the same level as those of construction workers. Because many printers were recruited
from abroad in particular from Germany this must have been indicative of wage
trends elsewhere.33 This shows the relative flexibility of the supply of skilled labourers
in early modern Europe and suggests that the low skill premium found in the
construction industry may be indicative of the efficiency of the training system in
Can interest rates differentials also explain the gap in wage inequality between Europe
and the rest of Eurasia? Evidence that interest rates in Europe were lower than
elsewhere on the Eurasian continent is fragmentary, but the general tendency seems to
be that from the late Middle Ages onwards capital markets in Europe were more
efficient and developed broader and deeper - than elsewhere.34 Adam Smith was
already convinced of the fact that interest rates in Europe in particular in Great Britain
and Holland - were much lower than in China and the ‘Mahometan’ nations: ‘twelve per
cent accordingly is said to be the common interest of money in China’, he stated,
whereas he considered 3 to 4.5 per cent to be normal in Great Britain.35
The extreme of the spectrum of interest rates was probably South-East Asia;
recently a discussion started about the causes of the ‘high interest rates/thin capital
markets’ equilibrium trap, in which the region was caught as early as the 17th century.36
The ‘normal’ interest rate found by Boomgaard, for example, in an in-depth study of the
capital market in Buitenzorg (near present day Jakarta) in 1805 was between 40 to
50%.37 In another paper on interest rates in 17th century South and South-East Asia he
shows that these rates were usual for South East Asia, but that they were lower in India
(12-18% in Coromandel and Bengal, somewhat lower in Surat).38
The available data for Korea also point to a link between high interest rates and
high skill premiums; according to Jun and Lewis the interest rate in 18th and 19th
century Korea fluctuated between 25 and 50%, with an average of 37% (see Figure 4).
For Japan, finally, there are some data from Osaka from the 1830s onwards showing
that official interest rates fluctuated between 8 and 10%; the same source adds,
however, that in practice interest rates were often closer to 18 to 20%.39 These examples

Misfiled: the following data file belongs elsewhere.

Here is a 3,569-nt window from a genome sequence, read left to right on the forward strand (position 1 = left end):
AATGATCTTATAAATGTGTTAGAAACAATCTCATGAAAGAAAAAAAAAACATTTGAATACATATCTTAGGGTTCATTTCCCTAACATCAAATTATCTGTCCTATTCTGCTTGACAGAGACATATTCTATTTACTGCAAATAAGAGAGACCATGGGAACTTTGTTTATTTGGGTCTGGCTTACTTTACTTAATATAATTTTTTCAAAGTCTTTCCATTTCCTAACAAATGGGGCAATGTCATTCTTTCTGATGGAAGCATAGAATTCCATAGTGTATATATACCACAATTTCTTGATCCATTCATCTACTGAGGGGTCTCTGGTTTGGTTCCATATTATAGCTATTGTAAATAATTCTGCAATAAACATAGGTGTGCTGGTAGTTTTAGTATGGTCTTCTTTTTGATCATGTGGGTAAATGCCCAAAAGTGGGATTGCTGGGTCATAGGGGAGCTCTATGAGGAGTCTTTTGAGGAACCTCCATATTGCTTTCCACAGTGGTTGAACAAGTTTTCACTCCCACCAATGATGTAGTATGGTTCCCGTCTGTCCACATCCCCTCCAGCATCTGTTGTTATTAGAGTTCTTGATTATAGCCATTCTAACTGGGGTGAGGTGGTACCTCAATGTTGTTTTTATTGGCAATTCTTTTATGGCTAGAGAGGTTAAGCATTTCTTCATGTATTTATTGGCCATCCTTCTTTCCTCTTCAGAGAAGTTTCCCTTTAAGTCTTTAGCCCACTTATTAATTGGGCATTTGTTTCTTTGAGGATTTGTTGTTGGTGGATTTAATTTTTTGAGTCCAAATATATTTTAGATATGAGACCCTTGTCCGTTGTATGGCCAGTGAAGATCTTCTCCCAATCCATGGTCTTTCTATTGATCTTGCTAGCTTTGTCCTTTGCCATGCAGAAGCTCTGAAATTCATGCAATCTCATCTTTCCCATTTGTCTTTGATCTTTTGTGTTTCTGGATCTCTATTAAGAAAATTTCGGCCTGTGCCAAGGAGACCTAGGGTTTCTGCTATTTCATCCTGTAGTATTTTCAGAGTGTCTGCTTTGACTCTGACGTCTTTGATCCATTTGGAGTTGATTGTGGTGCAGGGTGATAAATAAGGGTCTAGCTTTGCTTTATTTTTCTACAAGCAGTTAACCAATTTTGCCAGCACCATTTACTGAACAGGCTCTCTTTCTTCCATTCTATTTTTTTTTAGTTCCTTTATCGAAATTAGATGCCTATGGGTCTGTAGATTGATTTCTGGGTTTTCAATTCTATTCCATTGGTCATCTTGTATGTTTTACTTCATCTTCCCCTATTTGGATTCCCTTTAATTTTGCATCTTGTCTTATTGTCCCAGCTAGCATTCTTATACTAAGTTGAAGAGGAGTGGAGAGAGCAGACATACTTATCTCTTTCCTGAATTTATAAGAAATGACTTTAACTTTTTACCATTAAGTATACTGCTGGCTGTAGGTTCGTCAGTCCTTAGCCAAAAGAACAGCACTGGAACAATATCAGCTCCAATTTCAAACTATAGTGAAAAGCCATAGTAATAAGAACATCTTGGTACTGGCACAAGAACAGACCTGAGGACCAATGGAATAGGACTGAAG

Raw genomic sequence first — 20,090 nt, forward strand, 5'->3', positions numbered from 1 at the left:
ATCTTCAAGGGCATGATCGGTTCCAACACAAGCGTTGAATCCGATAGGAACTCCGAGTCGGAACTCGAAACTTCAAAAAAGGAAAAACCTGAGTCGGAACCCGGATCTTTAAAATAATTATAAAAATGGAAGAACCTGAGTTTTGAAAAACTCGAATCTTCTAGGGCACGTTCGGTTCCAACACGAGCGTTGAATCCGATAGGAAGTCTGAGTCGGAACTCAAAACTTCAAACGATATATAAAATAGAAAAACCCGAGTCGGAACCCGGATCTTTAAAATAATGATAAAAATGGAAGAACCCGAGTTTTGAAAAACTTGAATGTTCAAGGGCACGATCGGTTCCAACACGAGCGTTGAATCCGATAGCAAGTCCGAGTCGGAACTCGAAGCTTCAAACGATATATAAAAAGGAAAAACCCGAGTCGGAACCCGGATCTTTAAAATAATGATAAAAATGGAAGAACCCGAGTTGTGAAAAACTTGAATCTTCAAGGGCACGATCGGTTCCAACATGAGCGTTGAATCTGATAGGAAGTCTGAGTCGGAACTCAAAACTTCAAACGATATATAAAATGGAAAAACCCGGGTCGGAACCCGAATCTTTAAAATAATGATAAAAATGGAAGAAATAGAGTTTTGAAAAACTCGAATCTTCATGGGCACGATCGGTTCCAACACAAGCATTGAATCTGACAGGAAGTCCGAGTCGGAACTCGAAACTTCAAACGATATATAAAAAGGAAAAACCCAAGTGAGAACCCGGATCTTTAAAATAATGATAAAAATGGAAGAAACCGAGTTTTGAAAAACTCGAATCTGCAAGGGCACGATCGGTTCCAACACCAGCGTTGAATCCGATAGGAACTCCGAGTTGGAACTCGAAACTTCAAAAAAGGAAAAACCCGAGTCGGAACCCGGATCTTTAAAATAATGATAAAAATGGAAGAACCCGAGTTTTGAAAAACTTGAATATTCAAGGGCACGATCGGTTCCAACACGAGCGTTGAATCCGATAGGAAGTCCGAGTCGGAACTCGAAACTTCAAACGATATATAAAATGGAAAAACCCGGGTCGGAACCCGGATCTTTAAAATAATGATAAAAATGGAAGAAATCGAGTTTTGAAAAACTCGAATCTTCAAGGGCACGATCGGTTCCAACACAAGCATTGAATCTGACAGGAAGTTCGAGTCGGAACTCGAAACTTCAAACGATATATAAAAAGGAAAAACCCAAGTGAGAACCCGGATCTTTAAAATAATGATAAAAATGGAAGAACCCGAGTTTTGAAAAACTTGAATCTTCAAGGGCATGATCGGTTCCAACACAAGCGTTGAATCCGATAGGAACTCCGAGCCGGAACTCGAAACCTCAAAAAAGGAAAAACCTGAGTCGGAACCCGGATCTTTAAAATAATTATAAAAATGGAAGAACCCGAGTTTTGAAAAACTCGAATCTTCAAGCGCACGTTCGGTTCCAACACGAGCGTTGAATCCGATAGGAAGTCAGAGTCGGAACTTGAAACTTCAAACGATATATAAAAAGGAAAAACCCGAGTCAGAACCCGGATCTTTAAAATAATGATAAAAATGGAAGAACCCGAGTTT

show that there existed a big gap between western Europe on the one hand, and Asia on
the other hand. Figure 4 shows that, assuming that the costs of training young
apprentices are similar everywhere, the large differences in skill premiums between the
rest of Eurasia and post-1348 Europe can easily be explained by this gap in interest
rates. The efficiency of capital market institutions seems to explain the price of human
Figure 4 Modelled relationship between skill premium and
return on human capital; three variations.
0 50 100 150 200
skill premium
Return on human capital
100% 75%
75% plus up-front interest rates and skill premium
Poly. (75%) Poly. (100%)
Poly. (75% plus up-front)
before and
after 1350
Interest rates are only part of the story, of course. The efficiency of institutions
regulating the training of apprentices also plays a role. The contract between an
apprentice and his master is a highly complex one, involving different remunerations for
services spread out over a lengthy time period.40 Workers may fear, when they pay for
their training up-front, that they will not get the quantity and quality of training
necessary for becoming a skilled worker or an independent craftsman. Masters may fear
that after the apprentice has been a net liability for his household during the first years
of the contract, he will quit, before becoming a net source of income during the second
half of his term.41 When the master himself controls access to the ranks of skilled
craftsmen, trainees may also fear that he may renege on his promises.42 These by
definition ‘incomplete’ contracts may therefore result in underinvestment in human
capital; an efficient levels of human capital formation requires 1/ trust between both
parties, and/or 2/ third-party involvement, i.e. institutions that guarantee the fair
execution of the apprentice-contract.
In Europe guilds traditionally were the institutions that regulated the training of
apprentices; in England the state also began to regulate apprenticeship (from 1563